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COS PhD Program

LGFG Research Training Group
Evolutionary novelty and adaptation – from molecules to organisms

The research training group “Evolutionary novelty and adaptation – from molecules to organisms” is funded by the Baden-Württemberg Landesgraduiertenförderung Program and located at the Centre for Organismal Studies (COS), Heidelberg University. It unites nine international research groups with complementary expertise in evolutionary biology, developmental biology, and ecology employing state-of-the-art molecular tools and imaging technology as well as field research in diverse habitats such as desert caves, coral reefs, and alpine systems. Our goal is to educate a generation of young scientists beyond existing boundaries and models at ecological, genetic, and mechanistic levels of evolutionary biology. 



The research training group is founded on a structured curriculum with special emphasis on collaborative activities. The participating research groups will combine their shared interest in evolutionary novelty and adaptation and offer expertise that connects cutting-edge technology and field research in habitats ranging from desert caves to coral reefs to alpine systems. This unique research environment will be complemented by a supervision program, individual training, lab rotations, seminars, workshops and an interdisciplinary symposium. Fellows of the Promotionskolleg will be members of the PhD program under the umbrella of the Hoffmann-Berling International Graduate School (HBIGS) of the Heidelberg Life Sciences.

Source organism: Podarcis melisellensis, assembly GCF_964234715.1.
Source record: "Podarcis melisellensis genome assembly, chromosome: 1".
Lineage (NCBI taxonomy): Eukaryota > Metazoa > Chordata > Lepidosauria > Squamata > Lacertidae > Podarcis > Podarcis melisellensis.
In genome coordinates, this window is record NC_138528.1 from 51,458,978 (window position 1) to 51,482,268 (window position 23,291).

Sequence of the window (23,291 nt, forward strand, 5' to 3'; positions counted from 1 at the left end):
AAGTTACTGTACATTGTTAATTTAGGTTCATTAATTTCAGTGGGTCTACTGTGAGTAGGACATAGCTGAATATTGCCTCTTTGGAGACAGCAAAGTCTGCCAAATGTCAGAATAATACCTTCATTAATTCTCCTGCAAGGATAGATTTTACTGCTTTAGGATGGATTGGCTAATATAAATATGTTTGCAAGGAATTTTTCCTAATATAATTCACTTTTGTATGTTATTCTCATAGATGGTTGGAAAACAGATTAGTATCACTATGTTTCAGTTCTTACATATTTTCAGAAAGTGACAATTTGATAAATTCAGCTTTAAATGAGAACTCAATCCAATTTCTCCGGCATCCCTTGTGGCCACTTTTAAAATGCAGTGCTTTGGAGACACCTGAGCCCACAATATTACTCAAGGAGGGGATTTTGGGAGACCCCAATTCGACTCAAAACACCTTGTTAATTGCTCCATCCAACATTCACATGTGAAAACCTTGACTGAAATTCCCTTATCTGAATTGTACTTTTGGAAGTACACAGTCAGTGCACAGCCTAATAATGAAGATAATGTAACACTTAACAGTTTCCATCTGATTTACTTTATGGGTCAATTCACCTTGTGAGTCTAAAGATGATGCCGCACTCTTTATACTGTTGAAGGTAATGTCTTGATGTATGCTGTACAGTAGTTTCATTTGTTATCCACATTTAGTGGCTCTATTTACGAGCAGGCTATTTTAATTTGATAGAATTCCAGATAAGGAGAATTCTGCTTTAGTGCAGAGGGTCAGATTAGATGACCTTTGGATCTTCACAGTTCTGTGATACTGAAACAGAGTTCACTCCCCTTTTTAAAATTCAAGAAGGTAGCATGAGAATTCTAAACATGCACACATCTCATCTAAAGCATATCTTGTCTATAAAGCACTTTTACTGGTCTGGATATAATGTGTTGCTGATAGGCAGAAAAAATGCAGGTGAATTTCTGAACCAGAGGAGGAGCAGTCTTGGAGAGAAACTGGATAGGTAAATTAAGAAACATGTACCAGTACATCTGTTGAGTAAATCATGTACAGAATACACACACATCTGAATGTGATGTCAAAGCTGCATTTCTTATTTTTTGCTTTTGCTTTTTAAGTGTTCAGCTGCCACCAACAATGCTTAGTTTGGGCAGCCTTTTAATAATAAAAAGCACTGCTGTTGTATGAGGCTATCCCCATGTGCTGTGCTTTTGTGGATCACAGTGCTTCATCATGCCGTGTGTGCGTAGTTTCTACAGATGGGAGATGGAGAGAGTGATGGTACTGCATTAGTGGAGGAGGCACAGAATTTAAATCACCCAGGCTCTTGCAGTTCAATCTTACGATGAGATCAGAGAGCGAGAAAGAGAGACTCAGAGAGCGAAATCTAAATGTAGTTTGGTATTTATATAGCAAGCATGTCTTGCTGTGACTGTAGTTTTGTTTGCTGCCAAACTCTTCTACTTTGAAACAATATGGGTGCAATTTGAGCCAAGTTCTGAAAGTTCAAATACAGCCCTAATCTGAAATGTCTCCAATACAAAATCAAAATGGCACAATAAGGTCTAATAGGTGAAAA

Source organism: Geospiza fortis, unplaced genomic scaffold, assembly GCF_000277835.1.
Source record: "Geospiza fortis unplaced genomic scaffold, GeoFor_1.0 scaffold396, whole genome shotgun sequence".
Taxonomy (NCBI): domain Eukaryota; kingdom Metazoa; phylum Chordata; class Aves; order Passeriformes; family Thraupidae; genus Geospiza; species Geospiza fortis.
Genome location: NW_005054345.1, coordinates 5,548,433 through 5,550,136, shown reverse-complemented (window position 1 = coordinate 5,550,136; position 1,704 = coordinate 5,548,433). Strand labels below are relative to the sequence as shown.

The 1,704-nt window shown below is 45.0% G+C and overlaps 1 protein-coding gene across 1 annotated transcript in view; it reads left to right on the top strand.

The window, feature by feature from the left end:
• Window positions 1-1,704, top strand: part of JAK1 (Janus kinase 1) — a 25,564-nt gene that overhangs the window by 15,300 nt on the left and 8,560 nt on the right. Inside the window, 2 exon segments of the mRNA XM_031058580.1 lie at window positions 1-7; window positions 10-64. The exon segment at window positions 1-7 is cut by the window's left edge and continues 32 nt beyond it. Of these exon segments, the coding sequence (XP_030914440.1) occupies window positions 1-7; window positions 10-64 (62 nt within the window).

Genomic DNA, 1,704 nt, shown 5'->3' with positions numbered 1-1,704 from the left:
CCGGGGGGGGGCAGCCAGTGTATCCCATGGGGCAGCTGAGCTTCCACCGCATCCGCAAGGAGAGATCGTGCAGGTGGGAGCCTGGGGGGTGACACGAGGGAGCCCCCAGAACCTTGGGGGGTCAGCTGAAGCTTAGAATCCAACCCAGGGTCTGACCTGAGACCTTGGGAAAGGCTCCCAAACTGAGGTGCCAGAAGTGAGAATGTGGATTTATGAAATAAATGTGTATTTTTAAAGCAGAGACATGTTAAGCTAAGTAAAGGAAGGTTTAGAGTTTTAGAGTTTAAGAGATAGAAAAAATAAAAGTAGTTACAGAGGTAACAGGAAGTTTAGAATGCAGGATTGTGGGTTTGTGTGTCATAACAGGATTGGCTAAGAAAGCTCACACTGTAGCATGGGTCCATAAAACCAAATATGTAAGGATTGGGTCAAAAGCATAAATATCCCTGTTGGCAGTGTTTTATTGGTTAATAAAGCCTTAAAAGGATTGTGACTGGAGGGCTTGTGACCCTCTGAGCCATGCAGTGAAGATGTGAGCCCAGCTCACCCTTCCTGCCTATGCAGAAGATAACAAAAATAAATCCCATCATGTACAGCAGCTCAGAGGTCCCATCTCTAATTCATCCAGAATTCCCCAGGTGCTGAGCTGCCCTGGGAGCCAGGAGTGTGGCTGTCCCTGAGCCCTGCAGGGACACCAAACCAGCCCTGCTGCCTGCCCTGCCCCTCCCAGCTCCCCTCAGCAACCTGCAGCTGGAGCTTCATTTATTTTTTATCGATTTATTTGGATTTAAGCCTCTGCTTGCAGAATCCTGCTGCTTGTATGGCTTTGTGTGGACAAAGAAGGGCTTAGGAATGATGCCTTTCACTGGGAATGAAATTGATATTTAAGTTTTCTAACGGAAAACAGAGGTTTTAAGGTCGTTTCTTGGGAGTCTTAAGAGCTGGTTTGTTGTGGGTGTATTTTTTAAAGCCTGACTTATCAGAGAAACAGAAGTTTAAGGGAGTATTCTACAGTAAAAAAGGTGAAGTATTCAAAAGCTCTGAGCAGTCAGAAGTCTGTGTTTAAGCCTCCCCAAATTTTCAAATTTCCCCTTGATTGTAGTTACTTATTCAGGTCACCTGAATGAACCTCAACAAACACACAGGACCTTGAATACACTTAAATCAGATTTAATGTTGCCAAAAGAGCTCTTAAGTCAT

The phenotype of an organism and its interaction with the ecosystem depends on its genetic, epigenetic, and environmental context. New organisms arise during evolution in two subsequent steps: first, development produces phenotypic variants, and then heritable phenotypic variants are fixed or eliminated by drift or selection. Population genetics has shaped a detailed and rigid understanding of filtering phenotypic variants, but the origin and nature of phenotypic variation as an essential component of evolution are less well understood. Within the research training group we unite comparative approaches at various evolutionary scales, individual plasticity, population variation, species’ diversity, orders, and phyla) to systematically approach the genetic processes required for adaptation, phenotypic variation and their contribution to manifest phenotypic novelty.


Support & Supervision 

Each PhD research project is supervised by a thesis advisory committee (TAC). This committee consists of the direct supervisor of the thesis and two additional PIs. At the beginning of the PhD, TAC and student will discuss the preliminary outline of a PhD project. The TAC then attends PhD project and students through annual meetings, where it ensures progress and, if necessary, provides advise and guidance. 



For questions regarding the graduate school please contact the spokesperson, Dr. Steffen Lemke ( 


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